By: Amanda McGowan

The confirmation of Brett Kavanaugh to the Supreme Court ushers in a "dangerous time" for the nation's highest court, Representative Katherine Clark said Tuesday.

Kavanaugh was sworn in Monday after a bitter and protracted confirmation process, which included an FBI investigation into allegations of sexual misconduct against the nominee and an emotional testimony before the Senate Judiciary Committee from Dr. Christine Blasey Ford, a California professor who alleged that Kavanaugh sexually assaulted her in high school.

Clark told Boston Public Radio that she found Ford's allegations "credible" and that Kavanaugh's testimony gave her "extreme concern."

"I thought [Ford] was credible and brave in the way that she testified, and I thought that [Kavanaugh's] reaction gave me extreme concern for where we're headed, not just with this nominee but also as a Supreme Court, where we need to maintain the integrity and the nonpartisanship of that court," Clark told Boston Public Radio.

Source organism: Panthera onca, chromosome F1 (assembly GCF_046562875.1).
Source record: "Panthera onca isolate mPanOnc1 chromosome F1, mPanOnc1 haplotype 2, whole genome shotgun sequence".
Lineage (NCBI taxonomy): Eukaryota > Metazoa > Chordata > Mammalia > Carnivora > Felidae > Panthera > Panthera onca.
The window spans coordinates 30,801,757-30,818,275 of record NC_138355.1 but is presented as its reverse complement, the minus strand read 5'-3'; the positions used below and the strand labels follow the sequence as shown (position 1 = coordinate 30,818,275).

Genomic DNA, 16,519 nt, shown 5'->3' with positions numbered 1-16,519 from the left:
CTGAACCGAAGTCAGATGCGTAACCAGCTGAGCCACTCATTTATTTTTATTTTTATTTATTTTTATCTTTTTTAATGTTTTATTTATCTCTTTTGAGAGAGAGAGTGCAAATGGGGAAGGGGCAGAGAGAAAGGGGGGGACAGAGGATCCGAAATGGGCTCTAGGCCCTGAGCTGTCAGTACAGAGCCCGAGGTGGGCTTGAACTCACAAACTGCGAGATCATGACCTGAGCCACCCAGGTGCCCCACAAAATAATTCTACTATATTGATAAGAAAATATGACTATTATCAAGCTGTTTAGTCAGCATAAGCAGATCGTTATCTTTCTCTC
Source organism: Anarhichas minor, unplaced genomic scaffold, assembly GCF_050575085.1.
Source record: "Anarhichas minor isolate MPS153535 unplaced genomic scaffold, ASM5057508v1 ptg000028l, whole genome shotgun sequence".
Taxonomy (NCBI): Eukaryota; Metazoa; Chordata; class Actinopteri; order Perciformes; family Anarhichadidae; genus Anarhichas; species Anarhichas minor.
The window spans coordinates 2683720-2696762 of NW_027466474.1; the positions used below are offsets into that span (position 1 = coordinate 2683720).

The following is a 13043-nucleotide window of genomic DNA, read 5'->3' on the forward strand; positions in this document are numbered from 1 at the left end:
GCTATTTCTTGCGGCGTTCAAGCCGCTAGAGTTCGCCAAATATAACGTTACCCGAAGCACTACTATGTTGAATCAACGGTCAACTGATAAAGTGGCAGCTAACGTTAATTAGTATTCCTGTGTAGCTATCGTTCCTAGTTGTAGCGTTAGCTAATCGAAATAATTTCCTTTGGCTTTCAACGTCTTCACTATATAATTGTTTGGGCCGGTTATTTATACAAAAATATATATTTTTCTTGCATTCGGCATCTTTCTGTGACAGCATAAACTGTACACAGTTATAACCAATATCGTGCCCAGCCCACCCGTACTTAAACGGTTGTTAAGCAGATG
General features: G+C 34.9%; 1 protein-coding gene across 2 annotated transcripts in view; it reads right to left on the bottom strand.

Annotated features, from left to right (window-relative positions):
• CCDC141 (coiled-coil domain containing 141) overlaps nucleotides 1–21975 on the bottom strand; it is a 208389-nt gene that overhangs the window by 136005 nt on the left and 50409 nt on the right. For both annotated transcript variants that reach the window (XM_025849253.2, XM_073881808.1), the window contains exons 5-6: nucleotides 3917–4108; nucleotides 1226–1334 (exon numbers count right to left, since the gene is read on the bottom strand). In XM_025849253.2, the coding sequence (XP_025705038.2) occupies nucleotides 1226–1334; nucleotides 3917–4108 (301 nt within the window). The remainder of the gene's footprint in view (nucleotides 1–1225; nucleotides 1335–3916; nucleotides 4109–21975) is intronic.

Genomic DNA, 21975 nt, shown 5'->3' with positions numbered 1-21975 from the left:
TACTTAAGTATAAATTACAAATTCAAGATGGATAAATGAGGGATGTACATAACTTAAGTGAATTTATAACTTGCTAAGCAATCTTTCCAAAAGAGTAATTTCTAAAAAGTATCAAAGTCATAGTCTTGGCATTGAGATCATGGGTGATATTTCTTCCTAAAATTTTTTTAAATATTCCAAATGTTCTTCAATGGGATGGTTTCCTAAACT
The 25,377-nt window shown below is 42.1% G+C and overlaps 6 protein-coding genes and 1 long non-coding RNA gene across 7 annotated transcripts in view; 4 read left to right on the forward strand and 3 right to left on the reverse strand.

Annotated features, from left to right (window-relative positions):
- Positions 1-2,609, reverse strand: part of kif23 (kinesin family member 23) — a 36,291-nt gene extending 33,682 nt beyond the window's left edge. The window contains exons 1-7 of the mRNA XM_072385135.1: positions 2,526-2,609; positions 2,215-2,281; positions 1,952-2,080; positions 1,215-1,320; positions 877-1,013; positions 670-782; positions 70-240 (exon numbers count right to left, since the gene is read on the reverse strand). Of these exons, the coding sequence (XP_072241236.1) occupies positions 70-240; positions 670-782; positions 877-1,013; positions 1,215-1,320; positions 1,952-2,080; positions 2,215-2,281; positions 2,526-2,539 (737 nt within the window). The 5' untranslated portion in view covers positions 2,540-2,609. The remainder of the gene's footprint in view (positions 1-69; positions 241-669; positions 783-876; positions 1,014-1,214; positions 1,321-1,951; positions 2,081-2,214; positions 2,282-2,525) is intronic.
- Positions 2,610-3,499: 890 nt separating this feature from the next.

"His reaction, especially the way he was so rude to the Senators and throwing their questions back at them, just really, I think we're in a dangerous time for the Supreme Court," Clark continued.

Clark also addressed the possibility of the House conducting an investigation against Kavanaugh should Democrats retake that chamber this fall. Representative Jerrold Nadler, who is in line to become chairman of the House Judiciary Committee should the Democrats win a majority, said last week that the committee could expand the scope of the FBI's investigation into sexual misconduct allegations against Kavanaugh.

"It may be right to investigate. That may be called for as we learn more," Clark said.


Original story here.